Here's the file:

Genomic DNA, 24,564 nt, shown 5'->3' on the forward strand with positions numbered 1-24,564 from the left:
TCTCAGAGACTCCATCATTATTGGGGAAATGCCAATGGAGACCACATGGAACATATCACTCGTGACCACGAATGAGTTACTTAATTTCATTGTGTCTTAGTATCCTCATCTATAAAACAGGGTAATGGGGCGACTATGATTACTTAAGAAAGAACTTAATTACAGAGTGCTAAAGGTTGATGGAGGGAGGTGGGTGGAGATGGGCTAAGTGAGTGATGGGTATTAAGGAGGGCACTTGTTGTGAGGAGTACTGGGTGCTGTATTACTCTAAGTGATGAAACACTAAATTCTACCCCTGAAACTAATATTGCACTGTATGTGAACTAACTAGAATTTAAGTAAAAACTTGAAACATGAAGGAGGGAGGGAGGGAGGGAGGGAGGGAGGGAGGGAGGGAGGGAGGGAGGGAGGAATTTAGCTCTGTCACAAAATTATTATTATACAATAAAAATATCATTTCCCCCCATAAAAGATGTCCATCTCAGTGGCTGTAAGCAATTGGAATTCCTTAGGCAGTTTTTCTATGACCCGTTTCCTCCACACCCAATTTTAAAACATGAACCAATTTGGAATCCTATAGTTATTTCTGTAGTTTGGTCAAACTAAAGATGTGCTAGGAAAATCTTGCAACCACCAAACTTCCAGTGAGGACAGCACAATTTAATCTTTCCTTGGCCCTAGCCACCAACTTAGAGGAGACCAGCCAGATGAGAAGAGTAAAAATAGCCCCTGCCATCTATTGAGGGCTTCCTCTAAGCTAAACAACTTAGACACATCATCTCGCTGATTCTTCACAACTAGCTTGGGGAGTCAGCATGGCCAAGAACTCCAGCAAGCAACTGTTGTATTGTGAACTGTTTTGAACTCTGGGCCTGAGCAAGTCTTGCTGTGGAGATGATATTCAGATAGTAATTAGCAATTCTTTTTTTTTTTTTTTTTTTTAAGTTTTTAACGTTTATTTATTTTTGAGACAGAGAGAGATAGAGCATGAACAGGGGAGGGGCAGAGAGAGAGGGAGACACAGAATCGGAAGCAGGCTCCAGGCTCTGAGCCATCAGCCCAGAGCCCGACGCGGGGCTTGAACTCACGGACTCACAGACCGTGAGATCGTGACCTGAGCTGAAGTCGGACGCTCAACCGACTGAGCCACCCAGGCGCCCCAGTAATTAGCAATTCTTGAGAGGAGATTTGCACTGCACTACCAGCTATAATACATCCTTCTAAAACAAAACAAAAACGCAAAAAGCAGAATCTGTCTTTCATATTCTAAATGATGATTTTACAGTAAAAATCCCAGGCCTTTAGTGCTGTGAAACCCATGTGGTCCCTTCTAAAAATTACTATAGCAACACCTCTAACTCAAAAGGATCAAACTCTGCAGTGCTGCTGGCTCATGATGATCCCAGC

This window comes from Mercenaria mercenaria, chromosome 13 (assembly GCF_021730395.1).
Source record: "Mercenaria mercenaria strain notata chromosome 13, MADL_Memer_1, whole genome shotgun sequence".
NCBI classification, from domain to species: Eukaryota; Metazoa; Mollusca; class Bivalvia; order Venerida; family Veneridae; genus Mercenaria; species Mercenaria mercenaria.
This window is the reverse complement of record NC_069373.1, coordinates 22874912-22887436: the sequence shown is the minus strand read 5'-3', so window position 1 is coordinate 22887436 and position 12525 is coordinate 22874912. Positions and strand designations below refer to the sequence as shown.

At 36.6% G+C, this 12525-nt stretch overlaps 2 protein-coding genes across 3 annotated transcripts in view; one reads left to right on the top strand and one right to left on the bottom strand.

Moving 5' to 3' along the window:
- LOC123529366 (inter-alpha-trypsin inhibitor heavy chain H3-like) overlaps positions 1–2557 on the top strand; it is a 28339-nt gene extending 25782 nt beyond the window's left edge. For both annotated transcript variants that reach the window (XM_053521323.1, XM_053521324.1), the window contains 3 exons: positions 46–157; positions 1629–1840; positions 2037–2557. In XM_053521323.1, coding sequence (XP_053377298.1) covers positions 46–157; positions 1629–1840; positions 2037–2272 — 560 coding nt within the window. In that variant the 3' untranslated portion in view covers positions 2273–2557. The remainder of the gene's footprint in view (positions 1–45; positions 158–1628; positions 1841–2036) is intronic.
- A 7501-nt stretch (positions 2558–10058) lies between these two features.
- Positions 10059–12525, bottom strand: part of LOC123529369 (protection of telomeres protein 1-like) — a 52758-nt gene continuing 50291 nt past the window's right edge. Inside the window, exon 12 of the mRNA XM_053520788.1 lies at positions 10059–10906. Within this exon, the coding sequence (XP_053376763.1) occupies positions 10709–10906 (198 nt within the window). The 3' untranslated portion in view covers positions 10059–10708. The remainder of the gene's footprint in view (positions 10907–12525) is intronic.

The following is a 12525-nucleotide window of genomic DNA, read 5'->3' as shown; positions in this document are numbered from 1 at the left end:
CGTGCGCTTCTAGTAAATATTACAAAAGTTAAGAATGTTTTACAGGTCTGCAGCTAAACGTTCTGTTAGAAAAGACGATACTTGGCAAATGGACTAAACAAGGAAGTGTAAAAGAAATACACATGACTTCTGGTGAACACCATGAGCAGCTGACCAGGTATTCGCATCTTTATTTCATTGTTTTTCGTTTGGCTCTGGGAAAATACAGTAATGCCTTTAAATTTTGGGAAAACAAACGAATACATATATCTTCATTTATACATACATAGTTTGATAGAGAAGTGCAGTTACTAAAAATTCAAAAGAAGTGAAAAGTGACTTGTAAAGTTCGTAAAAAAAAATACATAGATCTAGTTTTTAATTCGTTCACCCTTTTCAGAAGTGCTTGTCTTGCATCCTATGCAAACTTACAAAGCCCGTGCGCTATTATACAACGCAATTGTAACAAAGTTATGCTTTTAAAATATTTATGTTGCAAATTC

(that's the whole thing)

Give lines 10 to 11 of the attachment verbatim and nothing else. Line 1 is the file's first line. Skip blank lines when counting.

- A 7501-nt stretch (positions 2558–10058) lies between these two features.
- Positions 10059–12525, bottom strand: part of LOC123529369 (protection of telomeres protein 1-like) — a 52758-nt gene continuing 50291 nt past the window's right edge. Inside the window, exon 12 of the mRNA XM_053520788.1 lies at positions 10059–10906. Within this exon, the coding sequence (XP_053376763.1) occupies positions 10709–10906 (198 nt within the window). The 3' untranslated portion in view covers positions 10059–10708. The remainder of the gene's footprint in view (positions 10907–12525) is intronic.